Issues of intellectual capital and intellectual property in educational software development teams

  • Andy Williamson UNITEC
  • David M. Kennedy Hong Kong Institute of Education
  • Carmel McNaught Chinese University of Hong Kong
  • Ruth DeSouza UNITEC

Abstract

Developing educational software requires a complex environment and a range of specialised skills. The ideas that lie behind successful software are drawn from a broad pool of talent and, as mobility increases, ideas are disseminated through informal and new work practices into a wider community. This paper addresses how participants in the development process can receive appropriate acknowledgement for their contribution, even after leaving a project. It will identify team dependencies and highlight three channels for dissemination (publication, portfolio and product). Eight common myths relating to intellectual capital and intellectual property in relation to educational software development are explored. Finally, practices that can be applied to the software development process to ensure that all team members receive appropriate recognition for their contribution to the product are identified. In particular, emphasis is placed on the need for strong project management practices and the up front articulation of expectations.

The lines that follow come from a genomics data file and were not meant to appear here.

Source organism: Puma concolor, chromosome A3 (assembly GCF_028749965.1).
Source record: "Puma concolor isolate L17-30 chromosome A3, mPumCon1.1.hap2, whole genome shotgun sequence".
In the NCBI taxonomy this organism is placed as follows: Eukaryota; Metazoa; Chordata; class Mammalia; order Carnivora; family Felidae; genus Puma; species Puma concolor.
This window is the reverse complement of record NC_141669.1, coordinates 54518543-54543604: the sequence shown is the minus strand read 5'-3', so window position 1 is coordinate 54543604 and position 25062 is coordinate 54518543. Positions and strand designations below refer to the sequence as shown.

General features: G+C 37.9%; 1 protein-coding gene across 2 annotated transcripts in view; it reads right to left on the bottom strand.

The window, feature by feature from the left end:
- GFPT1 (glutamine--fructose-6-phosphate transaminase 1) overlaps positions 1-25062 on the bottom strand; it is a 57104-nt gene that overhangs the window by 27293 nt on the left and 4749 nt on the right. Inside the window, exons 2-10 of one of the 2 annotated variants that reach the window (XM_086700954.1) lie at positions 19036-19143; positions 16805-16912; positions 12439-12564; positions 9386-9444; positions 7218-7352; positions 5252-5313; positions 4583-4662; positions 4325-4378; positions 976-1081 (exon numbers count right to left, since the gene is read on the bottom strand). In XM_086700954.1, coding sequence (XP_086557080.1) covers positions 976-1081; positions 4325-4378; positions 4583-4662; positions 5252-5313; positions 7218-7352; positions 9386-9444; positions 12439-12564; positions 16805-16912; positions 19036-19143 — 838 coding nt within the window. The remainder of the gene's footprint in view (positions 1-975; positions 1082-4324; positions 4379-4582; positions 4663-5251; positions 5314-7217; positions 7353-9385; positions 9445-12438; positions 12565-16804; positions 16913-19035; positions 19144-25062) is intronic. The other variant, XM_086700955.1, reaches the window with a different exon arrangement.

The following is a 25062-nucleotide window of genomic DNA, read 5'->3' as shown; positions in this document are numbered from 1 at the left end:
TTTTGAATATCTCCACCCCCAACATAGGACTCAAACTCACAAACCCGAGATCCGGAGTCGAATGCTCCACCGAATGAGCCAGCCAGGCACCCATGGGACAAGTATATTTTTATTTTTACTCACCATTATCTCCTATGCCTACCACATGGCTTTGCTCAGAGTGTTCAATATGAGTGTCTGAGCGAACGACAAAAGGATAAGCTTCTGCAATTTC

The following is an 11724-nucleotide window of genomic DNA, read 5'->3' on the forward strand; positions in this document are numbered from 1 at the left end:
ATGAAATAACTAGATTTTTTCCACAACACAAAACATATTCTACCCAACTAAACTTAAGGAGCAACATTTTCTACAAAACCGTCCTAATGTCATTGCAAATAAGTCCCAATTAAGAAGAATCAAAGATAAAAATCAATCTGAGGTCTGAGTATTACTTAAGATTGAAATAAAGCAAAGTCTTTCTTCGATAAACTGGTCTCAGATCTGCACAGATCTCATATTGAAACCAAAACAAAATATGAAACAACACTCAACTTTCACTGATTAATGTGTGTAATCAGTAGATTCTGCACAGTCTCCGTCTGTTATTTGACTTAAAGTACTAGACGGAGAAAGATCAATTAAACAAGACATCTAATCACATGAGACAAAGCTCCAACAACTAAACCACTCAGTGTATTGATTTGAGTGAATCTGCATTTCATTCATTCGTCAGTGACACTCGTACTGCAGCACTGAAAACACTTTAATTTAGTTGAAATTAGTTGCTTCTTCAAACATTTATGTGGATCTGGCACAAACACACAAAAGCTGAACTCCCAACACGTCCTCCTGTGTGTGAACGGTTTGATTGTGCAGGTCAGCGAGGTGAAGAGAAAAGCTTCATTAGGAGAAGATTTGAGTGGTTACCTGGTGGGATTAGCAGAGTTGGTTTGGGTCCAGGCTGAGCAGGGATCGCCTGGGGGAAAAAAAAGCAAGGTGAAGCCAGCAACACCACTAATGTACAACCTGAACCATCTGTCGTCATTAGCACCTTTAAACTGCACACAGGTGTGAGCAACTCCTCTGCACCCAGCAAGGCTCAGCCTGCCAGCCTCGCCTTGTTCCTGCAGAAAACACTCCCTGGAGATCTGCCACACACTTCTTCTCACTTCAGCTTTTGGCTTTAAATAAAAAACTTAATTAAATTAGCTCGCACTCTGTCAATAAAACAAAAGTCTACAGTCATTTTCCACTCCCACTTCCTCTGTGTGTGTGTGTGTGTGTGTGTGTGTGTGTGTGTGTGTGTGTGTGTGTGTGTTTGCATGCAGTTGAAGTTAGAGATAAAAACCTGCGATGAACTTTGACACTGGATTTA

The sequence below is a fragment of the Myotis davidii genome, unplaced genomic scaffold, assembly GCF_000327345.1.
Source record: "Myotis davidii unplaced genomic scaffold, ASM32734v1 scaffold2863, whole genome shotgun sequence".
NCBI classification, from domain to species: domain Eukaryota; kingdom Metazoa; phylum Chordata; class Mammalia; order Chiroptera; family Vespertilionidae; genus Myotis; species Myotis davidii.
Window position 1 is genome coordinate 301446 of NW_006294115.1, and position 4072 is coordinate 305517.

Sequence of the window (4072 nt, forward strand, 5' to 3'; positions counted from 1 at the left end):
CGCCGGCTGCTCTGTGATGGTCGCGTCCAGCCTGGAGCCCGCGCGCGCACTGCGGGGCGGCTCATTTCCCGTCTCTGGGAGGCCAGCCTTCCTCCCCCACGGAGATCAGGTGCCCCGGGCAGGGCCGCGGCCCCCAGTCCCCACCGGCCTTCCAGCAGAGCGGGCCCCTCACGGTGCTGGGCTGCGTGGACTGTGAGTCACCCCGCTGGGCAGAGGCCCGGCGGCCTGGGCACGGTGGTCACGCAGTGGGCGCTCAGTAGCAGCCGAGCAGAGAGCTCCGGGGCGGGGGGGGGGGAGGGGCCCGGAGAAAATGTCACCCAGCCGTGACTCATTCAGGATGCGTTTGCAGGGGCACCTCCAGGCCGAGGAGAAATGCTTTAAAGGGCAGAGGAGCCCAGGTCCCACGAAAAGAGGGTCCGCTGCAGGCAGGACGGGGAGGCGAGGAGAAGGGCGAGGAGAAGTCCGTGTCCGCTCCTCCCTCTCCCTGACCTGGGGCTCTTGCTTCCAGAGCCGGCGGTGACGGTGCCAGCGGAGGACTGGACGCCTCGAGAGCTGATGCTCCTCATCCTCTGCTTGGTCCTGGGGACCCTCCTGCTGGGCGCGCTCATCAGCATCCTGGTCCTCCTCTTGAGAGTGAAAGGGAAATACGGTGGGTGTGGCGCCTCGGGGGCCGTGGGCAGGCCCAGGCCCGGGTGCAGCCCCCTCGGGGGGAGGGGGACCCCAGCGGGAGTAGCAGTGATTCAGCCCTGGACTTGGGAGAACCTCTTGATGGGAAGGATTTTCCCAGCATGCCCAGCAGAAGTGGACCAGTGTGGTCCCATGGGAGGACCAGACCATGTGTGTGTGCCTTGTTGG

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Published
2003-11-19
How to Cite
Williamson, A., Kennedy, D. M., McNaught, C., & DeSouza, R. (2003). Issues of intellectual capital and intellectual property in educational software development teams. Australasian Journal of Educational Technology, 19(3). https://doi.org/10.14742/ajet.1724